We keep working on it and working on it and then set a deadline to walk away and say it’s done, or else we might never finish it. Some songs have had several different sets of lyrics before the final version. Sometimes I’m rewriting right down to the time I have to sing in the studio. And then sometimes the rejected ideas will work better later, even years later, with different music.
“Blues in a Bottle” is such a lush song and one of my favorite tracks on the album, which track is your favorite and would you mind sharing the back story to how the song came to life?
I can’t say I have a favorite track, and really I should be the last to judge my own writing. I like the groove of “Black Coffee,” which was a song the whole band put together in the studio. I like “Walk Out in the River” because it makes me think of certain people I love who were on my mind when I wrote it. I think “Black Cat Oil” came out well. I was playing against myself with the lap steel and Hammond organ, and that was fun. One night I dreamed a guitarist was showing me how to play a song called “Blues in a Bottle.” I woke up and thought, “That’s a cool title. I wish I’d come up with it.” Then I realized I had.
You’re about to kick off your tour with a couple of European dates thrown in before heading to Ontario and then returning to the states to perform back in your home town of Atlanta on two dates in August and September; how is it different performing state side verses in other countries and does the music universally translate with the rustic bluesy feel to it or are there barriers that you have to overcome?
The music seems to translate well everywhere. Sometimes I talk off the cuff between songs, and when the audience doesn’t get my jokes it’s comforting to realize they don’t understand my language. On the other hand, the other guys in the band often don’t get my jokes. That’s a little more troubling.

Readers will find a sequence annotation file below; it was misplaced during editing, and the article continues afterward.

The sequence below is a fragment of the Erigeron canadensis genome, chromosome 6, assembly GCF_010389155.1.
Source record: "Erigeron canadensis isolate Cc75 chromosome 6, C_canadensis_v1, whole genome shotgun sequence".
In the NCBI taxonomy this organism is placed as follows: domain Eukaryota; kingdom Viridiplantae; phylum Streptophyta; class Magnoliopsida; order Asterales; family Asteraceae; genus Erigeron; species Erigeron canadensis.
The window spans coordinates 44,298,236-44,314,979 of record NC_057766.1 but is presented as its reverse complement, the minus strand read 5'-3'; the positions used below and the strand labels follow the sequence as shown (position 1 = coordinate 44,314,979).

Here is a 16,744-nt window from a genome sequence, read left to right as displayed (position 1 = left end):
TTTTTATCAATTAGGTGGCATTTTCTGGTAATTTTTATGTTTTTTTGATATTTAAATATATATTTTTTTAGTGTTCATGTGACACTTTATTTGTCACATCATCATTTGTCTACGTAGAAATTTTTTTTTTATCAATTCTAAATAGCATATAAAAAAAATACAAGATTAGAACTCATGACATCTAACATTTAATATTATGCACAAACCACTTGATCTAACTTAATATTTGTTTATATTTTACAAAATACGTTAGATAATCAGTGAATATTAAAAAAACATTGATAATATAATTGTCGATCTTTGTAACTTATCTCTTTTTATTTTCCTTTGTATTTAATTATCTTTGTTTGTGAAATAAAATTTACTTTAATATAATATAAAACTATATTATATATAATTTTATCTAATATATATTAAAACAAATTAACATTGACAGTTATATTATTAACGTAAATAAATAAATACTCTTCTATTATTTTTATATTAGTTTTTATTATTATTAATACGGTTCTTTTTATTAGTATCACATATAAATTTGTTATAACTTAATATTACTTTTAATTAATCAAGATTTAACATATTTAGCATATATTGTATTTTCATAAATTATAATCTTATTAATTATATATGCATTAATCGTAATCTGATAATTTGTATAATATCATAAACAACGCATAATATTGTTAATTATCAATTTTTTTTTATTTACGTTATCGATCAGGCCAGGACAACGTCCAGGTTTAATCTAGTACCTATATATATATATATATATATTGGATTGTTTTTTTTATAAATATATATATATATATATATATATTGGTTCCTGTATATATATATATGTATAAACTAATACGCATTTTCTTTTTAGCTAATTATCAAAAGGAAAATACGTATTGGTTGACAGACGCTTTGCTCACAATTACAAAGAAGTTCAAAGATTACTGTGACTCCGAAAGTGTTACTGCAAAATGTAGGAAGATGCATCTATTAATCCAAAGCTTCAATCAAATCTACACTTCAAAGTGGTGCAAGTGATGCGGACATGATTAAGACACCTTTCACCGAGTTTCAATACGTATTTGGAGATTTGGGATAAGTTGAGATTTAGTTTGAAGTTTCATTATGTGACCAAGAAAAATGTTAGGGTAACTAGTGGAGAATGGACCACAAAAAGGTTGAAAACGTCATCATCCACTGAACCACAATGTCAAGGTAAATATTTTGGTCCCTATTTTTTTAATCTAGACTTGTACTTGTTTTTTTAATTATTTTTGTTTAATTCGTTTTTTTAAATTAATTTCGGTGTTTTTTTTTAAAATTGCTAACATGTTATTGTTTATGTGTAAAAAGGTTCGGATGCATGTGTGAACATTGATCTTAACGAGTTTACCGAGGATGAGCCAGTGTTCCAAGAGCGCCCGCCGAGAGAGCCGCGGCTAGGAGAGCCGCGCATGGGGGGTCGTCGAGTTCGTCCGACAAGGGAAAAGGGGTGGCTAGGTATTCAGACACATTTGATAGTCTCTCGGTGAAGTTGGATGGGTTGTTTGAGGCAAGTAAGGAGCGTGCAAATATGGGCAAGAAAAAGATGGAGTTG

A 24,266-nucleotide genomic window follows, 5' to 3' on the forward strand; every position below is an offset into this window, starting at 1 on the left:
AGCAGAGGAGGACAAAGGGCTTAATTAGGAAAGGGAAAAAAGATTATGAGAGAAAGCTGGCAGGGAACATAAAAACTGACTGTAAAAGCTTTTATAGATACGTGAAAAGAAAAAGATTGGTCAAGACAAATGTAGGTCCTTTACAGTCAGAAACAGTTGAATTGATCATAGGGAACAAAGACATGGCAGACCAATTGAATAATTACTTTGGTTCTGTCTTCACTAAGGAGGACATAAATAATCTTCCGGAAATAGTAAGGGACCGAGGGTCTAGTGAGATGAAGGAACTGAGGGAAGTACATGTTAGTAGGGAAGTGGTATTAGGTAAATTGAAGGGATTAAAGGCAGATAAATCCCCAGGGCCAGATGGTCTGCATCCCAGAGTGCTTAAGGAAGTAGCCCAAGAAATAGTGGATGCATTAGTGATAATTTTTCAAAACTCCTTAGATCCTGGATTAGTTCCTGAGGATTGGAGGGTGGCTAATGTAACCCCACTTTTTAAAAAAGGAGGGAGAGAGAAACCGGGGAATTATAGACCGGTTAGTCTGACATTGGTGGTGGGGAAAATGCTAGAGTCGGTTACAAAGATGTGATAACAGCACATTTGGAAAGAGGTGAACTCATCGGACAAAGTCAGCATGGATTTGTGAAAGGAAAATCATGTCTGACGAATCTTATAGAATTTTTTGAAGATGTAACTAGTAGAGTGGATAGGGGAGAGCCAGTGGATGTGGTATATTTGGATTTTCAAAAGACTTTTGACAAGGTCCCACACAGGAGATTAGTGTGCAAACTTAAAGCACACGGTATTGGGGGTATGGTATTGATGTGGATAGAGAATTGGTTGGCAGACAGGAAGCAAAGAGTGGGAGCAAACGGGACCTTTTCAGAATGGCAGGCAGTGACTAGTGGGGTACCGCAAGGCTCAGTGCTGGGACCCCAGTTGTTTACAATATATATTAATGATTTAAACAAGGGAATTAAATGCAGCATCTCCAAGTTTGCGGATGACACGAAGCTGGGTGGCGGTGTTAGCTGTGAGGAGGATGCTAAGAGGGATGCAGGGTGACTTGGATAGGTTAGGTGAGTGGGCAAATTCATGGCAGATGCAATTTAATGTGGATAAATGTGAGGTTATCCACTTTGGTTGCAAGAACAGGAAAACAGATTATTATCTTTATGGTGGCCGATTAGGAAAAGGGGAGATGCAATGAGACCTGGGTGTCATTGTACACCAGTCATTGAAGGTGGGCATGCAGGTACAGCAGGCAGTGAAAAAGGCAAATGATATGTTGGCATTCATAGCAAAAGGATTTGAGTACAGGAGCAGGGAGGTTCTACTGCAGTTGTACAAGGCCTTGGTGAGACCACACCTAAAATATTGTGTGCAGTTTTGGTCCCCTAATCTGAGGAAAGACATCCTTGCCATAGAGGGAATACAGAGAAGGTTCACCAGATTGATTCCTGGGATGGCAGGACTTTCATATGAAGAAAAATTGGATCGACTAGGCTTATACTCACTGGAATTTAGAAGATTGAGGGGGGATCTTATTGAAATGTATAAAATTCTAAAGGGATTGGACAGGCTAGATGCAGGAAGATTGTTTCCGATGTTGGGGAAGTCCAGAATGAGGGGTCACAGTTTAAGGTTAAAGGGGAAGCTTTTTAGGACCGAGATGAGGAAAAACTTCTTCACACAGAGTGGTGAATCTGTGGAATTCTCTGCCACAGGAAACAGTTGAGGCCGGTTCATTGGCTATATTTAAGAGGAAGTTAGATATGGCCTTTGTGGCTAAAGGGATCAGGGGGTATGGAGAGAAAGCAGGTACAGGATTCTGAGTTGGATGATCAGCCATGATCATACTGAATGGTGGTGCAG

With music and art so closely intertwined that they feed off one another in a synergetic way; what entertainment acts are providing inspiration for you right now and who would you not only love to work with (producers, writers, musicians), but who would be your ideal tour mates if you could pick and choose anyone living (or dead)?
I often think if I were granted one interview with someone in the Land of the Dead it would be Duke Ellington. He kept a band going for over 50 years, through good times and bad, always incredible. It would be privilege to sit at his feet. Currently I like the Black Keys, T-Bone Burnett and Tom Waits. There are many others. I love the guys I’m touring with now.
With the wisdom that you’ve attained over the last decade of putting out albums every few years, what do you contribute to the band’s success and do you have any wisdom to pass on to future generations of musicians that look up to you and your sound as inspirational guidance?
I don’t know about wisdom, but I would say do what you love and love what you do. We all have to slog through some crap sometimes — that’s part of life — but if that’s all you’re doing, stop and think about why. And don’t worry about what everybody else is doing. There’s a story only you can tell, a voice only you can make. Find that and run with it.